I imagine that many of us can relate to Roger’s situation. Sometimes you’re in a bad spot and the “what if” questions stop you from making any changes about it. You imagine that it’s too late to start over. You think it would be dumb to come this far only to throw it all away. You’re afraid that you’ll never rise to this level again if you tried something else and failed at it.
Roger’s success story might encourage you to try anyway. From his email:
Shaun, what you’re doing is worthwhile and I applaud you for your work and courage.
In regards to my story, I just followed my feelings. I had worked in various IT roles (support, engineering, security) and was making very good money doing so — but I was inherently unhappy once I stopped learning new things. I had earned multiple different vendor certifications through self-study while working (CCNP, CCSE, MCSE, MCNE, A+, etc.) and with each I progressed to more “prestigious” roles. After meeting each goal I found myself once again bored and unhappy. As you wrote, I was simply trading time for money.
A co-worker and I discussed our feelings at length regarding this phenomenon which we referred to as “The Golden Handcuffs” – making so much money at a job, you simply can’t leave it.
Before getting into IT, my co-worker had been a series 7 stockbroker at Charles Schwab making $100K+, but he had found himself in a similar predicament – trading time for money. He told me that while working at Charles Schwab he found himself envious of the support techs, because despite making less than half of his pay, their job was more appealing to him than being a broker. He bought a Novell study guide, obtained his CNA certification and began to apply for $30K IT jobs. The one he happened to get was working with me.
While sitting at my desk one day, stressed by some arbitrary deadline, I stared out of my cubicle and through the window. I saw a maintenance man blowing leaves off the sidewalk in the rain and thought to myself how much I would like to trade jobs with him. That’s when I recognized how miserable I was, and I made the decision to do something about it…
I had always been interested in law enforcement, but I had no idea how to go about becoming a police officer. I did, however, have a neighbor who was a police officer so I went to him and inquired about the process. As I found out, North Carolina has a standardized curriculum that is delivered at community colleges throughout the state – some of which even offered it at night!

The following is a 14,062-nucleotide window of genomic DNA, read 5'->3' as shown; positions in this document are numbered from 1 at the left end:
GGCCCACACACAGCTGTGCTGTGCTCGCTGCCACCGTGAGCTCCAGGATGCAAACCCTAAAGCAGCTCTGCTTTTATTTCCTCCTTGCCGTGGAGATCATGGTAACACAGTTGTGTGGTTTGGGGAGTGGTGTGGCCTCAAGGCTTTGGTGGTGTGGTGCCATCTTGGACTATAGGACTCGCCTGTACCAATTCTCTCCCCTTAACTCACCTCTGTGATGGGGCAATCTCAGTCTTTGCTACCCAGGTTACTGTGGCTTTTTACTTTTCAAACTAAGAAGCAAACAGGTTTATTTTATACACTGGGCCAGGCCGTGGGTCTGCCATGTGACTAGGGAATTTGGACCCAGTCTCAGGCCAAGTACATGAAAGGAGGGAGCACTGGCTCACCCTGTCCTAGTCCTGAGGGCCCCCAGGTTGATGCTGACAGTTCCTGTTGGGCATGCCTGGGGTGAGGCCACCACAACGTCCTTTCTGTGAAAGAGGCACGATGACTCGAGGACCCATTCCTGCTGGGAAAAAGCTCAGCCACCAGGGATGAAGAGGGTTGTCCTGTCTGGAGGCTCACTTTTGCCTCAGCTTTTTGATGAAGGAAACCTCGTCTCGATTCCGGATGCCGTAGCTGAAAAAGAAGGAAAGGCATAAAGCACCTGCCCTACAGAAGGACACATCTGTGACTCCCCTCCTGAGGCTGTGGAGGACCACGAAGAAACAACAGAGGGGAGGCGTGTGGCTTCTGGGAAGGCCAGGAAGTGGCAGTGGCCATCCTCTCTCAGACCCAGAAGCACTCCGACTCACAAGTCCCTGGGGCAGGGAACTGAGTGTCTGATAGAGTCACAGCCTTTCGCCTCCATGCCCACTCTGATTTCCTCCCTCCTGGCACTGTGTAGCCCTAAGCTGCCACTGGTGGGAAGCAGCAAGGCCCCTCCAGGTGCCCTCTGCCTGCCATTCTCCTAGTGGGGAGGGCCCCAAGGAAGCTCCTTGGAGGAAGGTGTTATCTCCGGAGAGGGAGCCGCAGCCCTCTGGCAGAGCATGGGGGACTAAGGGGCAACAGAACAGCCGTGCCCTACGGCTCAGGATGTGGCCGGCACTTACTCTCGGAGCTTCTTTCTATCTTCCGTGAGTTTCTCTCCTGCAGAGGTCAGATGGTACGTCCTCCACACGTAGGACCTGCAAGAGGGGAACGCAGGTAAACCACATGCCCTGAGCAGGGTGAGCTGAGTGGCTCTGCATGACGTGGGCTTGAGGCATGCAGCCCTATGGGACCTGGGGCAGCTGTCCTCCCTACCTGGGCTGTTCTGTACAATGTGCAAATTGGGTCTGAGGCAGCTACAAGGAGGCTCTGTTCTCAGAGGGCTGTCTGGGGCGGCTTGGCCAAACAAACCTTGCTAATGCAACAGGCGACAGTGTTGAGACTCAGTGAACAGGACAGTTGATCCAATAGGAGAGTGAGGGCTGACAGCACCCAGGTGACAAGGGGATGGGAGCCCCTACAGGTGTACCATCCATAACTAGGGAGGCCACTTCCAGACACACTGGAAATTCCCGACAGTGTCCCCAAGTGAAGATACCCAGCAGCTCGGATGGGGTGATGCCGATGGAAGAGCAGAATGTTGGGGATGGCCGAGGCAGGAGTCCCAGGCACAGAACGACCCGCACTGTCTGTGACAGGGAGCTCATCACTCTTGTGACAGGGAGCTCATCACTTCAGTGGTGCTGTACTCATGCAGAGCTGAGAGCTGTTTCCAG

I continued working and attended the academy in the evenings for the next nine months. I had no social life, but somehow managed to meet my wife during that time and we were married about a year later.
I joined the police force as a reserve officer (same uniform, authority, jurisdiction, etc. – but unpaid and you make your own schedule) and continued to work in IT. I had changed companies in an attempt to find happiness while maintaining my income level, but it was a lost cause. I loved being a police officer and was volunteering an average of around 30 hours per week at the PD on top of my 40 hours working to pay the bills.
I discussed changing careers with my wife and my father, neither of which liked the idea; they both wanted me to continue working in IT and believed that I should just “play cop” on the weekends. And so it went… I continued to toil away for a few more years. Things only got worse. I finally had enough and knew what I had to do.
I spoke to the Chief and asked for a full-time position, which he happily offered me. I went to my boss the next morning and turned in my 2-week notice. I went to my wife that evening and told her about what I had done. She was unhappy to say the least, and I thought that my decision may cost me my marriage, but thankfully it didn’t.
I started full-time at the police department four years ago, and have never regretted my decision.
What I like most about Roger’s story is that he describes it as “following his feelings.” Although it may have taken some time to recognize the need for change, get educated, and move to a different career — he was enthusiastic about the new life he was creating, and he was therefore unstoppable.
What’s interesting about the notion of “Golden Handcuffs” is that it doesn’t have to be a good-paying job that’s trapping you. It might even be a job that pays you poorly, but the simple fact that you receive a steady paycheck prevents you from taking action towards the life you want to be living. I’m certain that many of us believe we must continue to work in our “trap jobs” because we feel like we must — not because we want to.
As Roger implied, acknowledgment is only the first step of the reinvention process. When he looked out the window and felt jealous of the maintenance man working in the rain, it triggered a series of changes that led him to his current, more fulfilling life. Even if you know that you’re unhappy, and you know that you need to make some changes, ask yourself whether or not you’re actively working towards your life goals. If you’re not, then you really don’t want them.
Roger, you are an inspiration to all of us who want to be working a job that pleases the mind, body, and soul. I’m grateful for your success story, and wish you the very best in your new life. Thanks so much for sharing!
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